A group of us from the OCA meet at The Photographer’s Gallery to see the annual exhibition about this prize which is awarded to the photographer who has made the most significant contribution to photography. A rather vague notion perhaps but we are invited to see the exhibition of the four bodies of work, one has two authors, and make our minds up!
The first photographer’s work we see is by a Russian called Nikolai Bakharev and his exhibition Relationship. While this work might look like quite an ordinary study of people at the beach during the Russia of the 1970’s, the law forbade intimate and private photographs of this kind. These black and white photographs are constructed and result in an interesting series of portraits.
Passing through the room these portraits are in, one comes to the work of Zanele Muholi, who is a GLBTI visual activist and has made photographs in South Africa of this minority group who are sometimes persecuted with “curative rapes” and killings. She has focused on gay women and there is a wall of her portraits while there are also videos of her work; her nomination is for her book called Faces and Phases 2006-2014 which is published by Steidl and contains her work notably the collection of black and white portraits on the wall.
On the next floor, there are another two rooms of Deutsche-Borse prize exhibits. The first is by Mikhael Subotzky and Patrick Whitehouse which is about Ponte City, a large tower block built near Johannesburg in South Africa. There is a variety of information on display that document this rejuvenation project that did not however last very long. There a couple of impressive model tower blocks in the gallery which were not in the same exhibition we saw in Paris last year. The nomination here is for the book of the project.
One walks through this exhibition space to the final body of work by Viviane Sassen whose work I had seen in Arles over a year ago but not been impressed by. The work here however seems different and focuses on a exploration of the shadow which seems to refer to the whole tradition of art both in painting and photography. I find this exhibition a welcome relief from the gritty documentary of the other entrants and to my surprise realise that for me it is the winner.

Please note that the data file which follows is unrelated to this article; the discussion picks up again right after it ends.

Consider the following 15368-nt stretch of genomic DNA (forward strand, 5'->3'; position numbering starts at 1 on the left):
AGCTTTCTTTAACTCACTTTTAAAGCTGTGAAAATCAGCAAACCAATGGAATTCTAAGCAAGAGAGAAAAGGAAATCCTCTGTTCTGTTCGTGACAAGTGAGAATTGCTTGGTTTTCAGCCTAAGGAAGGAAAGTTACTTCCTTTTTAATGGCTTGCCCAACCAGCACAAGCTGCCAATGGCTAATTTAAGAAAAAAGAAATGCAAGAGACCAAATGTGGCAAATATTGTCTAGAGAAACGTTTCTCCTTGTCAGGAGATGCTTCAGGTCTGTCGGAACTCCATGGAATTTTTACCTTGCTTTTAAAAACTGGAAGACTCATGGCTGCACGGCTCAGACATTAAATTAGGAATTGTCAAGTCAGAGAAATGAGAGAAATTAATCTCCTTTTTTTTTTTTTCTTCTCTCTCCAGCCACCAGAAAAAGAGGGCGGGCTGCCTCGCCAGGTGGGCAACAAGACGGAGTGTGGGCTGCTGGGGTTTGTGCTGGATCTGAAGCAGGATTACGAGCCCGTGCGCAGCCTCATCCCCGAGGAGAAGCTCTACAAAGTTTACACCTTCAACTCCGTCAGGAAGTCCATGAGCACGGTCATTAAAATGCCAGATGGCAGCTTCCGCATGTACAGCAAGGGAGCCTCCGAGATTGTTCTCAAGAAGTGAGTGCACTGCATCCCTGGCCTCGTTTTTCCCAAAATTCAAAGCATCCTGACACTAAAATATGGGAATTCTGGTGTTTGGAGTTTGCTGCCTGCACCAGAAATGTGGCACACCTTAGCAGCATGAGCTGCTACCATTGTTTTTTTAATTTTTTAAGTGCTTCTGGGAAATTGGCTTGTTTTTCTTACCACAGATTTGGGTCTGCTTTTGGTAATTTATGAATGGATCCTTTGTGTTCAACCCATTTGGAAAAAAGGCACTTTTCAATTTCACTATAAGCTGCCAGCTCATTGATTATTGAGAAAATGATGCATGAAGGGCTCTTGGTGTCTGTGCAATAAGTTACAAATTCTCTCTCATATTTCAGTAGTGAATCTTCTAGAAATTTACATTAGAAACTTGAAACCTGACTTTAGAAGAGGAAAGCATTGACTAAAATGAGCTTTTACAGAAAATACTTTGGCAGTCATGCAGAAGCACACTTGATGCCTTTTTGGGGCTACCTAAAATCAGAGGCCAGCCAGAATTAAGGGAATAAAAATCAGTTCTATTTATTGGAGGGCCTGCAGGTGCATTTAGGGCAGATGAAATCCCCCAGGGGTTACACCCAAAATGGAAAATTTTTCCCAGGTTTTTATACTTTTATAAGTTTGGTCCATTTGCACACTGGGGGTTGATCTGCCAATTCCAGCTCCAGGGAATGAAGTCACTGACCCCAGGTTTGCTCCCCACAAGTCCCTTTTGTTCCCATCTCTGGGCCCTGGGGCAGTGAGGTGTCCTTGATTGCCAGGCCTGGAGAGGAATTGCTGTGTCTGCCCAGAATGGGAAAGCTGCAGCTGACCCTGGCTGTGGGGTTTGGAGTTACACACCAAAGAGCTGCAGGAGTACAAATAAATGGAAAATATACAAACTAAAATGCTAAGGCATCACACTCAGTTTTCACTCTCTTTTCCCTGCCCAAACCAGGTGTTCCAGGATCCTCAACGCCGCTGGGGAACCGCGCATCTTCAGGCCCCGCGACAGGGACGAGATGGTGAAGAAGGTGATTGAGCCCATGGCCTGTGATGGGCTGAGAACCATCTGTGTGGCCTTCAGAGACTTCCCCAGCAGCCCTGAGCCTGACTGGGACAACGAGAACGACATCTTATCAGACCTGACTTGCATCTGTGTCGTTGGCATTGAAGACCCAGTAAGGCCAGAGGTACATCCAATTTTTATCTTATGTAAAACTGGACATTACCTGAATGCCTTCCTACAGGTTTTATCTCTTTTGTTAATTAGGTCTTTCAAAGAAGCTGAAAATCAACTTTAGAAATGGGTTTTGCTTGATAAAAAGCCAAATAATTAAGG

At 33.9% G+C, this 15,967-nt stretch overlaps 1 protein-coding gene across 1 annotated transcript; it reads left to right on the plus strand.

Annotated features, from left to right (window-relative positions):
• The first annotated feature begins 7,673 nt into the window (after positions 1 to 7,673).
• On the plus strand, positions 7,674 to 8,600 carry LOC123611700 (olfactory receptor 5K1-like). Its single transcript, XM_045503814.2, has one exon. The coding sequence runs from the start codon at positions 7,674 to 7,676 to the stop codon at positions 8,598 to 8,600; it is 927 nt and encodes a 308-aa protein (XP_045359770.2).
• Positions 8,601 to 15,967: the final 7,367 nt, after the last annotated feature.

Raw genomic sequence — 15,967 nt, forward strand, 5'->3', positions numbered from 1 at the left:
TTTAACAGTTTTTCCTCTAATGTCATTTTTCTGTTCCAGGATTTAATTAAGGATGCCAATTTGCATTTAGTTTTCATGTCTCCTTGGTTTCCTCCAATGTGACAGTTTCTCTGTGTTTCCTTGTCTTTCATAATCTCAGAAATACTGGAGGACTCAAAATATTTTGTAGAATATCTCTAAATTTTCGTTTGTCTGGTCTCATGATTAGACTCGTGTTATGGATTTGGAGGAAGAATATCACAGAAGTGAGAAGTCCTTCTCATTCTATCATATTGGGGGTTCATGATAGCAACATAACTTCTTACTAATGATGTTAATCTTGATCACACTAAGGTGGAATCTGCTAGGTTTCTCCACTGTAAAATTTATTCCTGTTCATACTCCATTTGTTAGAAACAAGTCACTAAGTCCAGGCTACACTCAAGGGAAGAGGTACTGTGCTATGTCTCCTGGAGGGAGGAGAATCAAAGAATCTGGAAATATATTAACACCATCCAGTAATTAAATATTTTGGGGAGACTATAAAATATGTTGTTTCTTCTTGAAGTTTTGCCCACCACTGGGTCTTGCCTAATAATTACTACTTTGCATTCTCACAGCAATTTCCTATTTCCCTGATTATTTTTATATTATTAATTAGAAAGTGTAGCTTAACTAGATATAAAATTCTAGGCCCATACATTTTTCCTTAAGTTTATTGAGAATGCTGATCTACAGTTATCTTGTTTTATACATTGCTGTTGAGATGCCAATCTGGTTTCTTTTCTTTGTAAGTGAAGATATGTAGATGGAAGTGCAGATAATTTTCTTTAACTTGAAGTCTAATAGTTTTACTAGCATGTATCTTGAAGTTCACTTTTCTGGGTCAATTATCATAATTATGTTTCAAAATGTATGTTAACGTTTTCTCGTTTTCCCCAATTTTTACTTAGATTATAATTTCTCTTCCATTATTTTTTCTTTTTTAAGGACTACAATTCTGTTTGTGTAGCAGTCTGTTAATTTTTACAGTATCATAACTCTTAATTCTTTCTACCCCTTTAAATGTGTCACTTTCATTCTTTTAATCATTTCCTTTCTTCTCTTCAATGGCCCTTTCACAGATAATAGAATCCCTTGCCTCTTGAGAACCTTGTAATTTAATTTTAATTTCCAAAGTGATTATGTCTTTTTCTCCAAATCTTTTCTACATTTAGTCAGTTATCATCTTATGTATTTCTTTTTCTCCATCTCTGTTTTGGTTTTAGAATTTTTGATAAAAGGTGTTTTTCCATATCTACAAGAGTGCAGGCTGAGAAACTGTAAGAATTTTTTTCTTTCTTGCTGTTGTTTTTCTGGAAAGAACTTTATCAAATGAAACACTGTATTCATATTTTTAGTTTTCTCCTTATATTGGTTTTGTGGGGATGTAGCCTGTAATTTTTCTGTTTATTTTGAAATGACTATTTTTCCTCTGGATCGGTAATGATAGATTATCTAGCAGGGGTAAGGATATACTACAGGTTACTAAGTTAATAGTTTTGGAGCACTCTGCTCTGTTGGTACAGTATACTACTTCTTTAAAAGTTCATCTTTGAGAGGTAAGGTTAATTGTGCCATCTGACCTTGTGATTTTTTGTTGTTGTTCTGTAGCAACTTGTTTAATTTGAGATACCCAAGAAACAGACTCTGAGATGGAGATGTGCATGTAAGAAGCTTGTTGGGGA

We discuss our different views and conclusions around a table in The Photographer’s Gallery cafe. There are no heated exchanges but we put forward our different views with gusto. It remains to be seen who will actually be the winner for the judges do not make their decision for sometime to come.
In my support for Viviane Sassen, I talk about Dionysius who is credited with thinking related to the Sublime. Dionysius also talks about darkness as divine rather than negative and I see Sassen’s work as a continuation of this bold approach which is ready to examine darkness not as a negative but as a potentially liberating force. Yet what is Sassen actually saying about it? In one photograph, she makes a visual reference to the vagina as a shadow yet much of what she is saying seems less clear.
Perhaps one needs to turn to what others have said about this work from Moholy-Nagy who wrote in 1932 that “Through the development of black and white photography, light and shadow were for the first time fully revealed” to more recent commentators such as Moriyama whose book Light and Shadow was published in 1982. Viviane Sassen Might be seen as the most contemporary contributor to this dialogue.
Almost a week later, the winner is announced as Ponte City by Mikhael Subotzky and Patrick Whitehouse which I saw for the first time last year in Paris where it had filled about 2 floors of the gallery.